Tech Spec: Showcasing a Technologically Innovative Student

On every college campus, there are students who are working on interesting projects, creating useful items or just dabbling with ideas. Especially in the technology (engineering) field, you can always find out about some person who is working on something fascinating. One of these people is computer science sophomore Greg Littlefield, who has come to produce some interesting programs that can be taken advantage of by anyone.

While Greg Littlefield loves building unique programs, he also enjoys using the programs himself. Photo by Courtland Jeffrey While Greg Littlefield loves building unique programs, he also enjoys using the programs himself. Photo by Courtland Jeffrey

Let me start out by saying that Greg is a close friend of mine, but I feel that he has some interesting projects that could come of use to, or could entertain, my readers. I have known Greg for eight years now and he has been so interested in the programming aspect of computers that he began to teach himself code in middle school (he created a program that allowed him and his friends to chat over the school server). From then on, he has found many different projects that utilized his passion. Since he has entered into college, Greg has created, and has continued to improve upon, a couple applications in specific: his ASU Seat Checker and a program called “Granular.”

Over his freshmen year of college, Greg realized that at the end of every semester, he and his peers ran into the issue of trying to find open seats in full classes. Most people know that if you want to get into a full class, you are stuck either hounding your advisor for some sort of help or constantly refreshing the online class roster in the hopes that someone decided to drop the course. Since Greg ran into this specific problem and did not want to occupy his time with always pressing F5, he created a Java Applet (a program that will run on any operating system with Java) that runs on PC, Mac and Linux that does this task for you. It runs in the background and, once you input the class information, it will periodically check to see if a spot has opened up. Once a seat becomes available, the seat checker will display a notification, letting you be the first to pounce on that hard–to–get class. Coincidentally, as I spoke with him, a full class that he wanted opened up and The Seat Checker notified him, so he got in.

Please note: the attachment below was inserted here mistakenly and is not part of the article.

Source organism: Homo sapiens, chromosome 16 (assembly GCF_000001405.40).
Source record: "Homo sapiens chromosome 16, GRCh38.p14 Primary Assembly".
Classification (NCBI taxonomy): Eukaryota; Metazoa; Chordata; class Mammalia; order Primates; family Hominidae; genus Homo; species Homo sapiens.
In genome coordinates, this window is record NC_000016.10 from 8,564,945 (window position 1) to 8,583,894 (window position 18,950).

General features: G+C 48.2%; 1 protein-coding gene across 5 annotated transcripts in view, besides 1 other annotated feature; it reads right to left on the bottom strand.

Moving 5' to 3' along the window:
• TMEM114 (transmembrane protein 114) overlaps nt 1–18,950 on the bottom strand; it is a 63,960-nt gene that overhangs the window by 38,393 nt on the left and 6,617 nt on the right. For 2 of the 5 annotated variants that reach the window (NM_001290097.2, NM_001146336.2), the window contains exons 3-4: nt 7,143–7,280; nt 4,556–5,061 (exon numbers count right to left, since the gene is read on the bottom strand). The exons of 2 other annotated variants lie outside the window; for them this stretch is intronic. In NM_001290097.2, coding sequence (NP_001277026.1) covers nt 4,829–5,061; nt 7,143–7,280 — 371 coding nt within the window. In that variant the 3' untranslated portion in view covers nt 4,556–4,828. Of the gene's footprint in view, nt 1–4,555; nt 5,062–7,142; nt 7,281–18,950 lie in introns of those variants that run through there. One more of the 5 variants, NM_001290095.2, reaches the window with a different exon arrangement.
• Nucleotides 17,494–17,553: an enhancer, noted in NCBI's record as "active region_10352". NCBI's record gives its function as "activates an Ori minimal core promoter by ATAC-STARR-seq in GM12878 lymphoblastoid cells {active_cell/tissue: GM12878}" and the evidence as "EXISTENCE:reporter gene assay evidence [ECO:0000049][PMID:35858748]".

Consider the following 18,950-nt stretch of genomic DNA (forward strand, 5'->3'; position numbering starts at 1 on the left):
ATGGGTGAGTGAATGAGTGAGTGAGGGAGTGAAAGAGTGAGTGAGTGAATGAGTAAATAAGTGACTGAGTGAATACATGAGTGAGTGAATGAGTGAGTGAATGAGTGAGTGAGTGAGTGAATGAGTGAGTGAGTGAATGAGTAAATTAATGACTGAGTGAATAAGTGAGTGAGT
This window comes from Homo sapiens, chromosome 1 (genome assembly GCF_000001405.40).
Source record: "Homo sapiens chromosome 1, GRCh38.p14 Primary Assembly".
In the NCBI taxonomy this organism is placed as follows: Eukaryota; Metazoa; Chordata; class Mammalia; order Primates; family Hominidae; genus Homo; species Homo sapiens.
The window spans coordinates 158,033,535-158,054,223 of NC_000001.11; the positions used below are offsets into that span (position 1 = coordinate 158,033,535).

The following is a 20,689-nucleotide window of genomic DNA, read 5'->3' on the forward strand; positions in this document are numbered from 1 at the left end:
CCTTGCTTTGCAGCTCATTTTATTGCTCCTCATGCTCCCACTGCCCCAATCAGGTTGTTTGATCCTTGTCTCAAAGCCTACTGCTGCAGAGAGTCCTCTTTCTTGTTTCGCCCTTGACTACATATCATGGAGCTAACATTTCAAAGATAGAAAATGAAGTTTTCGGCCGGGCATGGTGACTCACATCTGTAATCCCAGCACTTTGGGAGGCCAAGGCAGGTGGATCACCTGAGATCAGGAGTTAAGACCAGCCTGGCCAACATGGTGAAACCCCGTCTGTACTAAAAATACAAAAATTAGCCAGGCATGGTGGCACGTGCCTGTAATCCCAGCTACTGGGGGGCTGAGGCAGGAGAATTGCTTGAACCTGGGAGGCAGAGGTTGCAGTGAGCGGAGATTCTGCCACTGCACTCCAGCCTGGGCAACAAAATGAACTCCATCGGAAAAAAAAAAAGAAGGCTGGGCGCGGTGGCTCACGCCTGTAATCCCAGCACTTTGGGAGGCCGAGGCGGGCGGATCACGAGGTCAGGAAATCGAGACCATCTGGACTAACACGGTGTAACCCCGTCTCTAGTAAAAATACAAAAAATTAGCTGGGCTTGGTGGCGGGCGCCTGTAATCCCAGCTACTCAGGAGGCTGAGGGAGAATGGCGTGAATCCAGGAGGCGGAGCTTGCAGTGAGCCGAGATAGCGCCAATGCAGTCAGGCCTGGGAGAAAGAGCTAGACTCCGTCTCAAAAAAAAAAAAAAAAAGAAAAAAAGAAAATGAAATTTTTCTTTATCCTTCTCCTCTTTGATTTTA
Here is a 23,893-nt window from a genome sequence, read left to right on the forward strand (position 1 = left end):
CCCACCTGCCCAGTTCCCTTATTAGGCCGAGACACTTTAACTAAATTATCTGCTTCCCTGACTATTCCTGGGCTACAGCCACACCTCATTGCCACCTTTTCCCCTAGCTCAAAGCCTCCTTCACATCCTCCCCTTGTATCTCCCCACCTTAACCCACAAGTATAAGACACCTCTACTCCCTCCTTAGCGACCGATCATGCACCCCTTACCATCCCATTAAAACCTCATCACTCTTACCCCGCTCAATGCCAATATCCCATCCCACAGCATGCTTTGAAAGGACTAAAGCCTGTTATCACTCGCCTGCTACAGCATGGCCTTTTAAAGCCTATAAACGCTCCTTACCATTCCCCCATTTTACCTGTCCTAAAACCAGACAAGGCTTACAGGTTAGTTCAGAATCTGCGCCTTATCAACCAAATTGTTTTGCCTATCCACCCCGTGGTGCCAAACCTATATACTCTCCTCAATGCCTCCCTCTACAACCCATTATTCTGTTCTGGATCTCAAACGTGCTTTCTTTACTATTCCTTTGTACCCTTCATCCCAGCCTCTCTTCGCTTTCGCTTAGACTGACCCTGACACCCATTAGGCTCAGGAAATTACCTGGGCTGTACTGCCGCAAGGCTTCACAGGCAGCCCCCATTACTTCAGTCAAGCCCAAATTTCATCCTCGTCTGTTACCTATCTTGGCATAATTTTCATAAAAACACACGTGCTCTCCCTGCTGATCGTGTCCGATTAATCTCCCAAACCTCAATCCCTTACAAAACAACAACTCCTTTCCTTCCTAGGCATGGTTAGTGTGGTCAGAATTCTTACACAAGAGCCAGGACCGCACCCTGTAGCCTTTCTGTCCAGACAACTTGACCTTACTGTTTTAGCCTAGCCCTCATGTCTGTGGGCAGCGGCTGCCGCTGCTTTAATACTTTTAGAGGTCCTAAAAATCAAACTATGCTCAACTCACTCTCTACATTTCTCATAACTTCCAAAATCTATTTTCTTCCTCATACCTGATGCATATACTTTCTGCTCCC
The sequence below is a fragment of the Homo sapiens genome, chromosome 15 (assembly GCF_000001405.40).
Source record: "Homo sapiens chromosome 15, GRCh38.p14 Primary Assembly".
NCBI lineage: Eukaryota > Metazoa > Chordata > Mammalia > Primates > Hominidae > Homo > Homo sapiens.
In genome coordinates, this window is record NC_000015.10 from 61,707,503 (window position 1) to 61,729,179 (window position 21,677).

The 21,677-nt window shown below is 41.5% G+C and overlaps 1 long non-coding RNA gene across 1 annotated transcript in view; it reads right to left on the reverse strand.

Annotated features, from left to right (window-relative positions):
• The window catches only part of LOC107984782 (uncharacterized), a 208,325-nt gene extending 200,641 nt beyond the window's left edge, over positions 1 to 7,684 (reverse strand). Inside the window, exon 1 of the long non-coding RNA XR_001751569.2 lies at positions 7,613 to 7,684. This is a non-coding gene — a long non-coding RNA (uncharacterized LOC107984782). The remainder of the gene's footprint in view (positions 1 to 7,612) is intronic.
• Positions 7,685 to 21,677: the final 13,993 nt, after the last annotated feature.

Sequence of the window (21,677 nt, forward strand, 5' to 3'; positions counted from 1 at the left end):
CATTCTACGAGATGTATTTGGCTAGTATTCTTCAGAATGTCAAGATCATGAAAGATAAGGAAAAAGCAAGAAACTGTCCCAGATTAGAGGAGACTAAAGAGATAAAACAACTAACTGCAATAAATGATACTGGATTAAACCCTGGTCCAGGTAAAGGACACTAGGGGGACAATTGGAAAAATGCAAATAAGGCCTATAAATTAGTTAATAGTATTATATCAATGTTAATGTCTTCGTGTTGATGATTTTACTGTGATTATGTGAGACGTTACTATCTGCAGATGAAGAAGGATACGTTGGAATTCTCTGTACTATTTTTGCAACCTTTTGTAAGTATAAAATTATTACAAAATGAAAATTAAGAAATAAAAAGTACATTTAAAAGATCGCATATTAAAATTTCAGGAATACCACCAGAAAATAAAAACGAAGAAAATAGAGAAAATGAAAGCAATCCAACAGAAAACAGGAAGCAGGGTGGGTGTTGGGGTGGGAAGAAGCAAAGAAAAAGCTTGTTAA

One would think that making a program like this could take a couple weeks, especially while balancing a class schedule meant for a sophomore student. Greg completed it in just over half a week. “Yes, I coded the seat checker in about four days, and released a few updates to make it Mac-compatible shortly thereafter. Then, halfway through last semester, I pushed out an update for iCourse checking, and it's been working smoothly since,” Greg said. Greg has also been working on an Android app rendition of his program and hopes to have it available within the next couple days.

Granular is an reaction simulator that brings together both The Falling Sand Game and Conway’s Game of Life and it can be played on any web browser. Photo by Courtland Jeffrey Granular is an reaction simulator that brings together both The Falling Sand Game and Conway’s Game of Life and it can be played on any web browser. Photo by Courtland Jeffrey

The other project, Granular, is a web simulator that is based off The Falling Sand Game and Conway’s Game of Life (Googling this will bring you to definitions of the game and show you an example on the results page), Greg said. It is somewhat difficult to explain both of these programs, because they simulate complex environmental situations, but Greg tried to concisely sum it up by saying that “the goal [of his program] is to make the concept of simple rules leading to complex behavior accessible to anyone with a modern browser. And, of course, to have fun playing god with these mock-reactions.” Granular can run on any modern browser, but it is the most fun on touchscreen devices. You can draw elements with a swipe of your finger and watch how they interact. He even included an element editor, which allows users to tweak (or even create their own) elements and share them with others. While Greg has been working on the Granular project since last September, he feels that it is not yet ready for the public. Due to the extensive effort and time that he has put into Granular, Greg hopes for this to become his honor’s thesis project. As one of Granular’s few beta testers, I can say that this simulator brings an environmental complexity to a simple level, all while entertaining and pushing one’s thoughts further to try and find new outcomes. I feel like I am learning new things while I am having fun; it is awesome.

The Falling Sand Game is what originally piqued Greg’s interest in the programming field years ago. He was constantly tinkering with how the game worked and, over the years, it turned into him wanting to create his own rendition of the game. The Seat Checker program is available to download for free and he plans on making the Android app available on Google Play very soon. Granular is not yet available to the public, but Greg plans to announce its official release over Reddit in the coming months. This student is putting his passion to use in incredible ways. Keep an eye out for Barrett student, Greg Littlefield, as he is bound to come up with another idea that will not only be helpful to him and others, but will captivate everyone.

 

If you have any questions or comments, email me at cejeffre@asu.edu and follow me on Twitter @Court_Jeffrey. Enjoy!


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